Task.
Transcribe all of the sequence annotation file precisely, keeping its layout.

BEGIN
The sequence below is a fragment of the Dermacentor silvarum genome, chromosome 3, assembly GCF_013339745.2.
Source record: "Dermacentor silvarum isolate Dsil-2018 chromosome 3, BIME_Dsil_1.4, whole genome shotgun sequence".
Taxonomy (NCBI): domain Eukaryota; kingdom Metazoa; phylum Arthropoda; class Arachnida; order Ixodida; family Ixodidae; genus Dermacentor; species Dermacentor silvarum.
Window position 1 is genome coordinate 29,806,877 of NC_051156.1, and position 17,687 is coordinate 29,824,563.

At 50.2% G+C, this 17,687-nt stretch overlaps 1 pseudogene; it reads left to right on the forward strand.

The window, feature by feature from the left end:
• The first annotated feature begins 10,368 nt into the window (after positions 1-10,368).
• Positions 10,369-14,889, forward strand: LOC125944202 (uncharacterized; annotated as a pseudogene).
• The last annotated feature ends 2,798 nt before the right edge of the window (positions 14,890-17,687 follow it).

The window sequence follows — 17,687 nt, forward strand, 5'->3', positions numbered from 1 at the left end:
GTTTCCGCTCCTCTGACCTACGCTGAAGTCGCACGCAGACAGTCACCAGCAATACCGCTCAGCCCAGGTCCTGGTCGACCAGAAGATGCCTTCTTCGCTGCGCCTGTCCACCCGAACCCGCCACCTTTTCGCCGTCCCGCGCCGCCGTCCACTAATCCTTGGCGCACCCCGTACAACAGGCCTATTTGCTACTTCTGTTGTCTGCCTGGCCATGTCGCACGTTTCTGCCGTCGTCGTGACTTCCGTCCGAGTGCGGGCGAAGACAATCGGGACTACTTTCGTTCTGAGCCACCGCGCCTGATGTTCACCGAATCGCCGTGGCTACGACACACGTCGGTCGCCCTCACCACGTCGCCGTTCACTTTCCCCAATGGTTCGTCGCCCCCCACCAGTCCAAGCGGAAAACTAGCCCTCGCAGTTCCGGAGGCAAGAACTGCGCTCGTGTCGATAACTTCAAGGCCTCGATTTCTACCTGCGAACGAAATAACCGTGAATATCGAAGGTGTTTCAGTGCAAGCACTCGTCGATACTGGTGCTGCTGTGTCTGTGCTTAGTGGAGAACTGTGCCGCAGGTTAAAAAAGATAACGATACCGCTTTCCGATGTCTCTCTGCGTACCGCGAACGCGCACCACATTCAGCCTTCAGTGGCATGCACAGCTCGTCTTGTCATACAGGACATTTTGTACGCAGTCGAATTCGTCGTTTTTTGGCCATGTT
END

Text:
The sequence below is a fragment of the Dermacentor silvarum genome, chromosome 3, assembly GCF_013339745.2.
Source record: "Dermacentor silvarum isolate Dsil-2018 chromosome 3, BIME_Dsil_1.4, whole genome shotgun sequence".
Taxonomy (NCBI): domain Eukaryota; kingdom Metazoa; phylum Arthropoda; class Arachnida; order Ixodida; family Ixodidae; genus Dermacentor; species Dermacentor silvarum.
Window position 1 is genome coordinate 29,806,877 of NC_051156.1, and position 17,687 is coordinate 29,824,563.

At 50.2% G+C, this 17,687-nt stretch overlaps 1 pseudogene; it reads left to right on the forward strand.

The window, feature by feature from the left end:
• The first annotated feature begins 10,368 nt into the window (after positions 1-10,368).
• Positions 10,369-14,889, forward strand: LOC125944202 (uncharacterized; annotated as a pseudogene).
• The last annotated feature ends 2,798 nt before the right edge of the window (positions 14,890-17,687 follow it).

The window sequence follows — 17,687 nt, forward strand, 5'->3', positions numbered from 1 at the left end:
GTTTCCGCTCCTCTGACCTACGCTGAAGTCGCACGCAGACAGTCACCAGCAATACCGCTCAGCCCAGGTCCTGGTCGACCAGAAGATGCCTTCTTCGCTGCGCCTGTCCACCCGAACCCGCCACCTTTTCGCCGTCCCGCGCCGCCGTCCACTAATCCTTGGCGCACCCCGTACAACAGGCCTATTTGCTACTTCTGTTGTCTGCCTGGCCATGTCGCACGTTTCTGCCGTCGTCGTGACTTCCGTCCGAGTGCGGGCGAAGACAATCGGGACTACTTTCGTTCTGAGCCACCGCGCCTGATGTTCACCGAATCGCCGTGGCTACGACACACGTCGGTCGCCCTCACCACGTCGCCGTTCACTTTCCCCAATGGTTCGTCGCCCCCCACCAGTCCAAGCGGAAAACTAGCCCTCGCAGTTCCGGAGGCAAGAACTGCGCTCGTGTCGATAACTTCAAGGCCTCGATTTCTACCTGCGAACGAAATAACCGTGAATATCGAAGGTGTTTCAGTGCAAGCACTCGTCGATACTGGTGCTGCTGTGTCTGTGCTTAGTGGAGAACTGTGCCGCAGGTTAAAAAAGATAACGATACCGCTTTCCGATGTCTCTCTGCGTACCGCGAACGCGCACCACATTCAGCCTTCAGTGGCATGCACAGCTCGTCTTGTCATACAGGACATTTTGTACGCAGTCGAATTCGTCGTTTTTTGGCCATGTT